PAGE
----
** Here's two comics from The Nib that you need to read:
** So thanks to the latest issue of DC's Future Quest which featured Birdman story drawn by Steve Rude (which I reviewed at Newsarama), I decided to start rereading Mike Baron and Rude's Nexus, starting at the first issue they put out from Capital Comics back when they were around and publishing comics. The comics may be 35 years old but these are really, really good comics. Too often when I go back to reread comics that were my favorites as a kid, they're still good but in that rose-colored nostalgia way that you can see past their flaws or their datedness. But unlike a lot of those, in 2016 Nexus is a strong comic that's one of the hidden superhero gems.
Baron and Rude's storytelling is remarkably lean and tight. In the age of Claremont and Wolfman, Baron's writing is a more mature and deft version of their styles. The moral quandary of Nexus, a galactic executioner who is driven by his dreams to kill the mass killers of his age, provides the basis for some great narrative exploration and then Baron adds in a huge swath of characters who come in and out of Nexus' life. As we see Nexus through all of these character's eyes, the image of the man and of his world creates this larger-than-life tapestry that you can get lost in.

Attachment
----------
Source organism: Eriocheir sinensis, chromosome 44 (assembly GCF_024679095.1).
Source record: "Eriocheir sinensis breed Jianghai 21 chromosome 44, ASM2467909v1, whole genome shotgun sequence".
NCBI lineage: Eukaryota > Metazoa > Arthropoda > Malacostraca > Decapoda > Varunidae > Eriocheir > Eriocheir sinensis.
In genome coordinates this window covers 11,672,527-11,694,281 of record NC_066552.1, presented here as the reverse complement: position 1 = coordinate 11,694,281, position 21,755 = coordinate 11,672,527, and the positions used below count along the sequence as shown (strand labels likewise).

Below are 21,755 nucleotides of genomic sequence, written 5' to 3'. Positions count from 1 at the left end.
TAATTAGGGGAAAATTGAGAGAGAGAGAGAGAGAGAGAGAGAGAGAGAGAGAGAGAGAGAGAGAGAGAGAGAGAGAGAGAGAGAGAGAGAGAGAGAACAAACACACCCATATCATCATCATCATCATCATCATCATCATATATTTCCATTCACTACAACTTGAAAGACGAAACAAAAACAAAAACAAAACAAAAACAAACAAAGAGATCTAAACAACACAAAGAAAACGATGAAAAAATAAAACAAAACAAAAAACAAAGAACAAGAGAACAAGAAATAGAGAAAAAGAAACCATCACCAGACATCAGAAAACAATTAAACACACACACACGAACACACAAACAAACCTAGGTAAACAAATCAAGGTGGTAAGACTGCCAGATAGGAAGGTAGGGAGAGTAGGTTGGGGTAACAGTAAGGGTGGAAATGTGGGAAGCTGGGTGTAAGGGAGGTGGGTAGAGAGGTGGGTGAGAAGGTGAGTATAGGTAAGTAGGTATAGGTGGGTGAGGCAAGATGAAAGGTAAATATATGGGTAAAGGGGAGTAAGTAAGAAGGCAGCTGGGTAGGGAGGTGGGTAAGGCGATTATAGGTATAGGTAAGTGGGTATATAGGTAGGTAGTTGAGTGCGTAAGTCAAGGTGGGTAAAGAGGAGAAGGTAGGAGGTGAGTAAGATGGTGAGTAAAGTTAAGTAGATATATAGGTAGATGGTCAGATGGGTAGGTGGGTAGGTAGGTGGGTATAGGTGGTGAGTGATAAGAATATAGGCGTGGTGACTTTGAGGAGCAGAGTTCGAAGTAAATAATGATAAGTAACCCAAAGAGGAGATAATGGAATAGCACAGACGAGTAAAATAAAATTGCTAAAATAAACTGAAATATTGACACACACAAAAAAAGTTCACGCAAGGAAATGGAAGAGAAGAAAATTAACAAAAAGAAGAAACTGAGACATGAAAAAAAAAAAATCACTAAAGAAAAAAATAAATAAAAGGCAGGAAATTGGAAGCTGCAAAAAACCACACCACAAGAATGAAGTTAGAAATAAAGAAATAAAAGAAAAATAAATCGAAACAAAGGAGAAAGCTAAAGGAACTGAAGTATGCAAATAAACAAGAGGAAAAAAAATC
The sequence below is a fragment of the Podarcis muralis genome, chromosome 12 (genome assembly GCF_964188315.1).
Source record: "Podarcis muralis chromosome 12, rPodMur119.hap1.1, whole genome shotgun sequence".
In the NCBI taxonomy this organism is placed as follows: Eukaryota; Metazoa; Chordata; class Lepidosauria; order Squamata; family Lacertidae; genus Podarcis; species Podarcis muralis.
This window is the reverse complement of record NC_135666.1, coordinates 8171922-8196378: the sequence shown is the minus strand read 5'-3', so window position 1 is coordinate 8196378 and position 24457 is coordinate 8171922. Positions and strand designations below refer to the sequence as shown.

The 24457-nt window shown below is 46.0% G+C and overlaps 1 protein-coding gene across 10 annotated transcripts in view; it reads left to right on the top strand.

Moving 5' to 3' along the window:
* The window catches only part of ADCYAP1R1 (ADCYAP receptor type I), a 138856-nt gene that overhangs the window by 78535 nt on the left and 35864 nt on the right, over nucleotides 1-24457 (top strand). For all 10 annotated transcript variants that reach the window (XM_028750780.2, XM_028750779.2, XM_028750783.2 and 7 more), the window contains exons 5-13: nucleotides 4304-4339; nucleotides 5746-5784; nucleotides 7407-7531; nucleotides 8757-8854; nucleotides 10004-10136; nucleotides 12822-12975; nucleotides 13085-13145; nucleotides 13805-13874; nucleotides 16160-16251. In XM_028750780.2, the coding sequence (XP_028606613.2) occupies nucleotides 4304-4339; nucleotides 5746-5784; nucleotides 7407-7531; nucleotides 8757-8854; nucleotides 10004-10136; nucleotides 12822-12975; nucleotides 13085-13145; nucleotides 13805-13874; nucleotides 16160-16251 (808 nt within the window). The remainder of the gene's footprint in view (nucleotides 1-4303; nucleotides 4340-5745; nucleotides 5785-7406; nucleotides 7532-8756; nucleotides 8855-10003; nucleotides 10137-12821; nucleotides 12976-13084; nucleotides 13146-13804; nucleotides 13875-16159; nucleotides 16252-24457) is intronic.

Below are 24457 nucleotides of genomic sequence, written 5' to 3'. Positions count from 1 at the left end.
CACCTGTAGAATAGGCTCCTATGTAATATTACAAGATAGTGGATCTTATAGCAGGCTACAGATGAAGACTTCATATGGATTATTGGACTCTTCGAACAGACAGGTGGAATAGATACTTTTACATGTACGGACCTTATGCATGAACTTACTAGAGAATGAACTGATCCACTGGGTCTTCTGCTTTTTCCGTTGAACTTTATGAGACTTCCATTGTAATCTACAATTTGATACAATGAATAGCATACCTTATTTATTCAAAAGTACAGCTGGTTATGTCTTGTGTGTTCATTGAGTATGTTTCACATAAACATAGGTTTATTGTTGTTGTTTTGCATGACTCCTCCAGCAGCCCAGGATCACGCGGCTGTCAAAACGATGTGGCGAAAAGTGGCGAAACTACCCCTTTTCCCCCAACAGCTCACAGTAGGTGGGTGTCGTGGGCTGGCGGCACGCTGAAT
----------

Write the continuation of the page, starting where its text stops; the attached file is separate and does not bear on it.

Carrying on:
Rude is a master artist and should be hailed as such. In the 1980s, he was doing a lot of what artists like Chris Samnee, Tonci Zonjic, and Evan Shaner are doing today. His use of line, light, and shadow remain as revolutionary now as it was then. But his revolution was actually a synthesis of a number of artists. Rude has never shied away from his influences of Alex Toth, Andrew Loomis, and Jack Kirby. And as today's artists are citing Rude as their influences, his artwork in Nexus feels as new and ahead of the curve today as it did in 1983.